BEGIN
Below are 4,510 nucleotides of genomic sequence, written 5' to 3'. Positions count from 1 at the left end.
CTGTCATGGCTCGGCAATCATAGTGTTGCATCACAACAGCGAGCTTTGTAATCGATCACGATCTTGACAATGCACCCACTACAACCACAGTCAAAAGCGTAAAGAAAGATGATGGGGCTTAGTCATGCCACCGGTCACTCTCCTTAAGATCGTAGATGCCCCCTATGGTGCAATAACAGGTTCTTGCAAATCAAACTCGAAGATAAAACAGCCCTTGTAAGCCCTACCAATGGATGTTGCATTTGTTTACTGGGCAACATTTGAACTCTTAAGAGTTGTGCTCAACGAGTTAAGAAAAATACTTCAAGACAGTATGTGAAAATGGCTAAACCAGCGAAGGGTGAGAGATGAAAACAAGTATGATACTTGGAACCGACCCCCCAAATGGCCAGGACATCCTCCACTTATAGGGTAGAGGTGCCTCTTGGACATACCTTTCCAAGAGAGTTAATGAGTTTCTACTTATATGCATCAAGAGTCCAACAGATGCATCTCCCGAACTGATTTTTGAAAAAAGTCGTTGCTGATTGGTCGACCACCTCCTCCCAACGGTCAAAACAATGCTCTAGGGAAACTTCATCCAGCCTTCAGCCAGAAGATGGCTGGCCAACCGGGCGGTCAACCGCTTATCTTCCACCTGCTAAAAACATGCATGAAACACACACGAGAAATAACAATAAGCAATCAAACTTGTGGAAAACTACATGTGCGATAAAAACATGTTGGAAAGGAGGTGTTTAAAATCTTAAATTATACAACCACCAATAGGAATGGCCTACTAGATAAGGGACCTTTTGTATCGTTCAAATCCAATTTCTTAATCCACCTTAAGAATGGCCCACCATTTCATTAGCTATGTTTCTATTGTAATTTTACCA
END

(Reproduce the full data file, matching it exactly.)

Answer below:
Below are 4,510 nucleotides of genomic sequence, written 5' to 3'. Positions count from 1 at the left end.
CTGTCATGGCTCGGCAATCATAGTGTTGCATCACAACAGCGAGCTTTGTAATCGATCACGATCTTGACAATGCACCCACTACAACCACAGTCAAAAGCGTAAAGAAAGATGATGGGGCTTAGTCATGCCACCGGTCACTCTCCTTAAGATCGTAGATGCCCCCTATGGTGCAATAACAGGTTCTTGCAAATCAAACTCGAAGATAAAACAGCCCTTGTAAGCCCTACCAATGGATGTTGCATTTGTTTACTGGGCAACATTTGAACTCTTAAGAGTTGTGCTCAACGAGTTAAGAAAAATACTTCAAGACAGTATGTGAAAATGGCTAAACCAGCGAAGGGTGAGAGATGAAAACAAGTATGATACTTGGAACCGACCCCCCAAATGGCCAGGACATCCTCCACTTATAGGGTAGAGGTGCCTCTTGGACATACCTTTCCAAGAGAGTTAATGAGTTTCTACTTATATGCATCAAGAGTCCAACAGATGCATCTCCCGAACTGATTTTTGAAAAAAGTCGTTGCTGATTGGTCGACCACCTCCTCCCAACGGTCAAAACAATGCTCTAGGGAAACTTCATCCAGCCTTCAGCCAGAAGATGGCTGGCCAACCGGGCGGTCAACCGCTTATCTTCCACCTGCTAAAAACATGCATGAAACACACACGAGAAATAACAATAAGCAATCAAACTTGTGGAAAACTACATGTGCGATAAAAACATGTTGGAAAGGAGGTGTTTAAAATCTTAAATTATACAACCACCAATAGGAATGGCCTACTAGATAAGGGACCTTTTGTATCGTTCAAATCCAATTTCTTAATCCACCTTAAGAATGGCCCACCATTTCATTAGCTATGTTTCTATTGTAATTTTACCA